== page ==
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Small savings schemes that offer tax benefits of up to Rs 1.5 lakh under section 80C
March, 27th 2024

The March 31 deadline for making tax-saving investments is just a couple of days away and taxpayers are looking at some popular small saving schemes that offer deductions under section 80C.

The list of such schemes includes Public Provident Fund (PPF), Sukanya Samriddhi Account (SSA), National Savings Certificate (NSC), Senior Citizens Savings Scheme (SCSS) and five-year post office time deposits.

While these schemes offer high interest rates and secure returns, bear in mind that the interest rates are subject to review every quarter, and tax benefits of up to Rs 1.5 lakh under section 80C are available to those who choose the old tax regime. Given that these instruments come with lock-in periods of over five years, you should invest only if liquidity needs are not likely to arise in the near future.

Ensure that you are not investing in these instruments only for the tax benefits, but because they fit well into your overall financial planning strategy.

Here are the key features, restrictions and tax benefits that they offer.

Public Provident Fund (PPF)
A favourite with salaried and self-employed alike, this popular avenue offers an interest rate of 7.1 percent, which is subject to quarterly reviews by the finance ministry. You can start with a minimum investment of Rs 500 in a financial year, with Rs 1.5 lakh being the cap.

It comes with a long maturity period of 15 years (excluding the financial year of account opening), though premature withdrawals are allowed. It can be extended for a period of five years once it nears maturity.

You can make one withdrawal during a financial year after five years, not including the year of account opening. For example, if you opened your account in the year 2017-18, you can make one withdrawal in the year 2023-24.

 The maximum premature withdrawal permitted is 50 percent of the balance at the end of the fourth preceding financial year or at the end of the preceding year, whichever is lower.

Sukanya Samriddhi Account (SSA)

At 8.2 percent per annum, this scheme carries the highest interest rate, compounded yearly, amongst small savings instruments. You can start investing with as little as Rs 250, but the upper limit is Rs 1.5 lakh. The interest earned is also tax-free. A guardian of a girl child below the age of ten years can open this account to save for her education. He or she can continue making the deposit for the subsequent 15 years.

However, it will mature only after the girl child turns 21; the proceeds can also be completely withdrawn if the girl were to get married after turning 18. Such withdrawals can be made at the time of the wedding – these will not be permitted one month prior to and three months after the girl gets married. The rules, though, allow partial, premature withdrawal of up to 50 percent of the balance at the end of the preceding financial year, once the girl turns 18 or passes her tenth standard examinations.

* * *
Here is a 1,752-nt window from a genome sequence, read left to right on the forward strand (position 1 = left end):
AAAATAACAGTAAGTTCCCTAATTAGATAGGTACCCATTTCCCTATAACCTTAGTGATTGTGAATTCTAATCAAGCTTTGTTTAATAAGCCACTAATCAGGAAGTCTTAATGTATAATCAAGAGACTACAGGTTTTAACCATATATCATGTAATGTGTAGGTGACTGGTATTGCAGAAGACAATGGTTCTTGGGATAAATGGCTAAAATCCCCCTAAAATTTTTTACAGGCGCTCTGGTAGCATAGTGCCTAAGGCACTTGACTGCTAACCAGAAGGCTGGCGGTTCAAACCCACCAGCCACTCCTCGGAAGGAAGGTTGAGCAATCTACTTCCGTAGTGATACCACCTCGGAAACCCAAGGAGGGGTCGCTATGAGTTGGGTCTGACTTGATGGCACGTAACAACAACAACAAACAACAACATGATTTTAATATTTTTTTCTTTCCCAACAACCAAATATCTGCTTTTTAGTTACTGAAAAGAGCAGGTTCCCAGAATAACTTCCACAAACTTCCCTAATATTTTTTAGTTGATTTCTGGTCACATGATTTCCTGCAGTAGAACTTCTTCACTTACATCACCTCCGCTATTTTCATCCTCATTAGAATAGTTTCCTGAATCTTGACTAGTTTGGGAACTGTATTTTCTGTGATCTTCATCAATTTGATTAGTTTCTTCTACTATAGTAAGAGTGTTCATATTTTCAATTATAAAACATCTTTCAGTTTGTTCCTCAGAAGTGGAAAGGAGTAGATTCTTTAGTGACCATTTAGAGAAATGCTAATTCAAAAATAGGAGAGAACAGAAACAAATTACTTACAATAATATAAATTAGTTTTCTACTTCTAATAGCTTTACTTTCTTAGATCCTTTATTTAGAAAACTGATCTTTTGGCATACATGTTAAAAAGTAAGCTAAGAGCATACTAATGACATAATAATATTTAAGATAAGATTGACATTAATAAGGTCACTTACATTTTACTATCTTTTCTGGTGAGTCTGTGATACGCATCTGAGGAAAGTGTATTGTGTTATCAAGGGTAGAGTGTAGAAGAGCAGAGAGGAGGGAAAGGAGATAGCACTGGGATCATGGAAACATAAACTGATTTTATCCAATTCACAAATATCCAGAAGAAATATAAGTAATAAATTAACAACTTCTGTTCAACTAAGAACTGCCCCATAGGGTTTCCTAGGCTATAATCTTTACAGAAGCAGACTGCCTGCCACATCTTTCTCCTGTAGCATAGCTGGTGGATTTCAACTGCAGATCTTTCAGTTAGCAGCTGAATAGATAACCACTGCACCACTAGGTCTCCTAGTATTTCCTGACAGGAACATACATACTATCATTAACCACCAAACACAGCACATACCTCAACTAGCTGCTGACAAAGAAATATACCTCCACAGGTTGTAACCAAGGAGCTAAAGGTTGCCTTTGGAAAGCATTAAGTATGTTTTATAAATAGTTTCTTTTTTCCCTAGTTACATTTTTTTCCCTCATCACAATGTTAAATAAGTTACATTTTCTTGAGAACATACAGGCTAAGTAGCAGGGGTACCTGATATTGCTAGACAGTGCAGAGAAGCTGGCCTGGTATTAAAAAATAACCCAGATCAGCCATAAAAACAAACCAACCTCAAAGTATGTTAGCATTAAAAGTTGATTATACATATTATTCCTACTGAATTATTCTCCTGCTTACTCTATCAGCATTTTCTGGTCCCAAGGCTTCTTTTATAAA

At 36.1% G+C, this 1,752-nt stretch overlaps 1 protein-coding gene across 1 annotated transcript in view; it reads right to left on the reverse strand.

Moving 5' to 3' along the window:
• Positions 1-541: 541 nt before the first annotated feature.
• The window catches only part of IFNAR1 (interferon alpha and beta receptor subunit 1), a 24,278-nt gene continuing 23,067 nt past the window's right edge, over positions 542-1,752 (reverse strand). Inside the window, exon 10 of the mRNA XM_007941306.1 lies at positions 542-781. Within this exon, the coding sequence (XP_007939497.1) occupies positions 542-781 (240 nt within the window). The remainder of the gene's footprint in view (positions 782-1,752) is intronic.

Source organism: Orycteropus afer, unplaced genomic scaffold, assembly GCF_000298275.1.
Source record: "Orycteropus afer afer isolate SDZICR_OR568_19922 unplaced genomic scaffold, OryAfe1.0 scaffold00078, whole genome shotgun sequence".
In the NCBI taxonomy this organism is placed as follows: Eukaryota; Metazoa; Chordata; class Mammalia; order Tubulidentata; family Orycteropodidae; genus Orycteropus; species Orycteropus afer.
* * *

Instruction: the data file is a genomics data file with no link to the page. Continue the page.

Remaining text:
National Savings Certificate (NSC) – VIII issue

Now less popular compared to earlier, these instruments come with a five-year tenure. The minimum deposit amount is Rs 1,000. At present, they offer an interest rate of 7.7 percent, compounded annually but paid at maturity. Premature closure is not permitted, except in a few cases such as death of the account holders, forfeiture by a pledgee (a gazetted officer) and order by a court.

You can pledge or transfer your NSC as security, by submitting an application form for the purpose at your local post office. It has to be accompanied by an acceptance letter from the pledgee.

Senior Citizens Savings Scheme (SCSS)
Individuals over the age of 60 years can invest in this scheme, which comes with a lock-in period of five years. The minimum deposit is Rs 1,000, while the maximum amount is Rs 30 lakh. These deposits qualify for deductions up to the overall limit of Rs 1.5 lakh under section 80C.

That is, if you have chosen the old tax regime. Currently, the rate of interest offered on this instrument is 8.2 percent per annum, payable every quarter (April 1, July 1, October 1 and January 1). In the case of premature closure, the depositors stand to lose 1-1.5 percent of the principal amount.

Five-year time deposits
The national savings time deposits come with one, two, three and five-year tenures. It’s the five-year time deposit that is eligible for deductions under section 80C. The minimum deposit required is Rs 1,000. Currently, it offers an interest rate of 7.5 percent. In the case of premature closure, the interest rate will be 2 percentage points less than the rate applicable to the tenure.

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